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As standard, Salsa Box measures 3.5 m x 2.4 (12 x 8 ft) (Photo: Shelter Wise)
The unit has a total floorspace of just 9 sq m (96 sq ft) (Photo: Shelter Wise)
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The unit has a total floorspace of just 9 sq m (96 sq ft) (Photo: Shelter Wise)
The Salsa Box was first conceived as an instructional model to give students an idea of what's involved in building a tiny house, and from there grew into an actual product (Photo: Shelter Wise)
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The Salsa Box was first conceived as an instructional model to give students an idea of what's involved in building a tiny house, and from there grew into an actual product (Photo: Shelter Wise)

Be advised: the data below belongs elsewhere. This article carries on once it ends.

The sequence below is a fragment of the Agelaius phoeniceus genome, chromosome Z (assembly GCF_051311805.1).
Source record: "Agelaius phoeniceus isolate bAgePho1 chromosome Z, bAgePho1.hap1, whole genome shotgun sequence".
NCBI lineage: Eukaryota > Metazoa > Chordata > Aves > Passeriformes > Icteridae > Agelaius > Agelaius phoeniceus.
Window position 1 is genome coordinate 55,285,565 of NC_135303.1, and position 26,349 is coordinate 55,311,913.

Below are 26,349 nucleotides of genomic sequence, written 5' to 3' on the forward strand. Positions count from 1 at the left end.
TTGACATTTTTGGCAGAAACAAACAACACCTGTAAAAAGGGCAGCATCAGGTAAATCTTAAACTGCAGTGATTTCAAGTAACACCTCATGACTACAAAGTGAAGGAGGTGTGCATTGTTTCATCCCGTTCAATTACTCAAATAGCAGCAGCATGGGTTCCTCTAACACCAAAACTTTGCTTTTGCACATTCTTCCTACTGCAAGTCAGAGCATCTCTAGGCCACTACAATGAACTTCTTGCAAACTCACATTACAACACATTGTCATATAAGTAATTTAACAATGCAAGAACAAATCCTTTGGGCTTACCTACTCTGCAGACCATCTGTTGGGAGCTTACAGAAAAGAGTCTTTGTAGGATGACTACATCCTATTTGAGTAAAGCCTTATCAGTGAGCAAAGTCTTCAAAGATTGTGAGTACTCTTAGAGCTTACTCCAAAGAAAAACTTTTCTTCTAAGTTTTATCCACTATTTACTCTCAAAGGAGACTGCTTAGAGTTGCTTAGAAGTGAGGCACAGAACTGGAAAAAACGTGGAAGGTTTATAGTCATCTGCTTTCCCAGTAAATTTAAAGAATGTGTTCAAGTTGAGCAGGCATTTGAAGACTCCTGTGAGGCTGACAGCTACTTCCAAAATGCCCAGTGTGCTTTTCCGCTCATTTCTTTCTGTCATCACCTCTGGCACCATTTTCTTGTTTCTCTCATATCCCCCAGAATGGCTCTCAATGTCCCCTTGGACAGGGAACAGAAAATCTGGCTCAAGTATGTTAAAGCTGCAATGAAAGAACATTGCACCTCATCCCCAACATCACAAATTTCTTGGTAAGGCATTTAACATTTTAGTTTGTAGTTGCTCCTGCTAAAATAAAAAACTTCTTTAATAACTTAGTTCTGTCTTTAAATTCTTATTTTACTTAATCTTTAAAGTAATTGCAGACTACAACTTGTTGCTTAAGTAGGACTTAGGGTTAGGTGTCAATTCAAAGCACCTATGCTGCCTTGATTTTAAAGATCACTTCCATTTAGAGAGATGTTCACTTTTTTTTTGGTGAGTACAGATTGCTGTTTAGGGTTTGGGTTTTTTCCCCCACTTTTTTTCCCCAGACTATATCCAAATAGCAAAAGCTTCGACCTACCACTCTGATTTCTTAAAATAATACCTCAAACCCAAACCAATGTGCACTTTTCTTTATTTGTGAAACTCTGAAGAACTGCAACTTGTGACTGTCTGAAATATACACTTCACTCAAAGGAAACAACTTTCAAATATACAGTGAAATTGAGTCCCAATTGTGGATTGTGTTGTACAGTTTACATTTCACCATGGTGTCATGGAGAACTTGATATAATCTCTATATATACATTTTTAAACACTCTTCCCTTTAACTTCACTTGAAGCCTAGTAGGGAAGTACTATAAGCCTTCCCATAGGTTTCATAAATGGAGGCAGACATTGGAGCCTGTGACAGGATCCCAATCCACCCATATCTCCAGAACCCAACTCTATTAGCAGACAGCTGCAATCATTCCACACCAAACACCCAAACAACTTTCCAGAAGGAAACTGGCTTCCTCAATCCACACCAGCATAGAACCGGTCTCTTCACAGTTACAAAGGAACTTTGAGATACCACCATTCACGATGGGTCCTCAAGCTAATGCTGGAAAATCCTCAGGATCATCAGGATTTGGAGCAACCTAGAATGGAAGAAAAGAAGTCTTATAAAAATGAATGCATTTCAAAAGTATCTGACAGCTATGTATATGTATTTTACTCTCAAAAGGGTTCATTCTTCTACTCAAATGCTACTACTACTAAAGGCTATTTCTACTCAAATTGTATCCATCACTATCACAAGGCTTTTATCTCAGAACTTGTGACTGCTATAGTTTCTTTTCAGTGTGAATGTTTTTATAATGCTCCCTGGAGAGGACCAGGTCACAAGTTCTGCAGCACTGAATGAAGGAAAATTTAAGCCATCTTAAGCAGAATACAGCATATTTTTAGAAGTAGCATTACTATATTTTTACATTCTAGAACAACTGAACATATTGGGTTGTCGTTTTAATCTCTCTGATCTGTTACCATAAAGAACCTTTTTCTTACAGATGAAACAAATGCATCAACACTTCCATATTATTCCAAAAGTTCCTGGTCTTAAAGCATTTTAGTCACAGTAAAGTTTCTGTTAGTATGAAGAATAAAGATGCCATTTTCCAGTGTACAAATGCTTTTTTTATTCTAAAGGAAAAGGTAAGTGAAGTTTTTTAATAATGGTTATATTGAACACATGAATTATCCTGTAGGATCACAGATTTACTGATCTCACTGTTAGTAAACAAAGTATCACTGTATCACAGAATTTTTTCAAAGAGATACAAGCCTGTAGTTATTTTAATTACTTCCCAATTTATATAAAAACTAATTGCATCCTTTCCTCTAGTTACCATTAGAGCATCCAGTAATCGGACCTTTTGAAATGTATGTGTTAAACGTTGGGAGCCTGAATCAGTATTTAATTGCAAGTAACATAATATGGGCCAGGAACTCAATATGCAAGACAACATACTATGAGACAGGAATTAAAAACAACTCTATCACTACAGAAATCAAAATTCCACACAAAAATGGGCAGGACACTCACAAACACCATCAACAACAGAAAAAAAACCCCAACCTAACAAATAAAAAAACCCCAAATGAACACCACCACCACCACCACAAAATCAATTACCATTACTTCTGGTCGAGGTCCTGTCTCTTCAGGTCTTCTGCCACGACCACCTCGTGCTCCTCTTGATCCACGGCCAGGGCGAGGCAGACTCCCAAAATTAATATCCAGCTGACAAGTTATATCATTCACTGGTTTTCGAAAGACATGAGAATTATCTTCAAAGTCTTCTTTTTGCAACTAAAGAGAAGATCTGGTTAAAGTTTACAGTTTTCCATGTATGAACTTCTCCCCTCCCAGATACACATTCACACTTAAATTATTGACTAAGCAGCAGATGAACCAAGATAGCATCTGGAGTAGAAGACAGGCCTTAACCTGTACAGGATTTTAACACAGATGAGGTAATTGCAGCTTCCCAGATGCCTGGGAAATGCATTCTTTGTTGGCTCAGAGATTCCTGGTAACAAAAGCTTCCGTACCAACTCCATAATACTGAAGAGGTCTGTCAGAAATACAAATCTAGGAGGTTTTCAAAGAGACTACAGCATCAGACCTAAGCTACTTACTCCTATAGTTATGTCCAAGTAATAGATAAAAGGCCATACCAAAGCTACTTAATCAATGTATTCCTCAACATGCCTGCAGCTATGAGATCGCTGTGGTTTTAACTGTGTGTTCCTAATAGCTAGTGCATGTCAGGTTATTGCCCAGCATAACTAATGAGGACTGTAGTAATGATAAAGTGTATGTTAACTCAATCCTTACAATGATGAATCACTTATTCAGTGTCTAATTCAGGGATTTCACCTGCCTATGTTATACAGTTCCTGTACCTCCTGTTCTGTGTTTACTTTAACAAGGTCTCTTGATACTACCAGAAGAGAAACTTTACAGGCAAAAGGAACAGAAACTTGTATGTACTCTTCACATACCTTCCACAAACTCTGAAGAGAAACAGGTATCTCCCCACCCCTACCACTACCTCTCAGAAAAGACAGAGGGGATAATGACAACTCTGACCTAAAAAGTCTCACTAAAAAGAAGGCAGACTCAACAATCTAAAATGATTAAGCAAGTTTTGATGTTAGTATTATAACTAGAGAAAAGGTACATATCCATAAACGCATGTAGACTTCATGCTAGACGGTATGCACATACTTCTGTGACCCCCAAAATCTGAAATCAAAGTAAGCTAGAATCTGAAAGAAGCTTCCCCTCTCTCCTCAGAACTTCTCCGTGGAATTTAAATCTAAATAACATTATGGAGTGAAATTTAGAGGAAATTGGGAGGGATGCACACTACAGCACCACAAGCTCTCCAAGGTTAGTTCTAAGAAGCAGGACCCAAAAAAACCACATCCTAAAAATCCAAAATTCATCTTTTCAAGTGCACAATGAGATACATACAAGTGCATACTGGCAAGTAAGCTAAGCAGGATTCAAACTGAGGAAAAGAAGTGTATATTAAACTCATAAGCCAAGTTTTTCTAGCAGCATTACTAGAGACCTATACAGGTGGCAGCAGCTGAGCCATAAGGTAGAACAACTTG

Flexibility is the watchword and the Salsa Box is available in 4.8 m (16 ft) 5.4 m (18 ft), and 6 m (20 ft) iteration (Photo: Shelter Wise)
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Flexibility is the watchword and the Salsa Box is available in 4.8 m (16 ft) 5.4 m (18 ft), and 6 m (20 ft) iteration (Photo: Shelter Wise)
The tiny home can be put on a standard trailer and pulled by a car (Photo: Shelter Wise)
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The tiny home can be put on a standard trailer and pulled by a car (Photo: Shelter Wise)
Salsa Box is built from FSC certified sustainably-sourced wood and sports a metal roof (Photo: Shelter Wise)
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Salsa Box is built from FSC certified sustainably-sourced wood and sports a metal roof (Photo: Shelter Wise)
The model pictured is equipped with an electrical hookup, but an off-grid version is also available (Photo: Shelter Wise)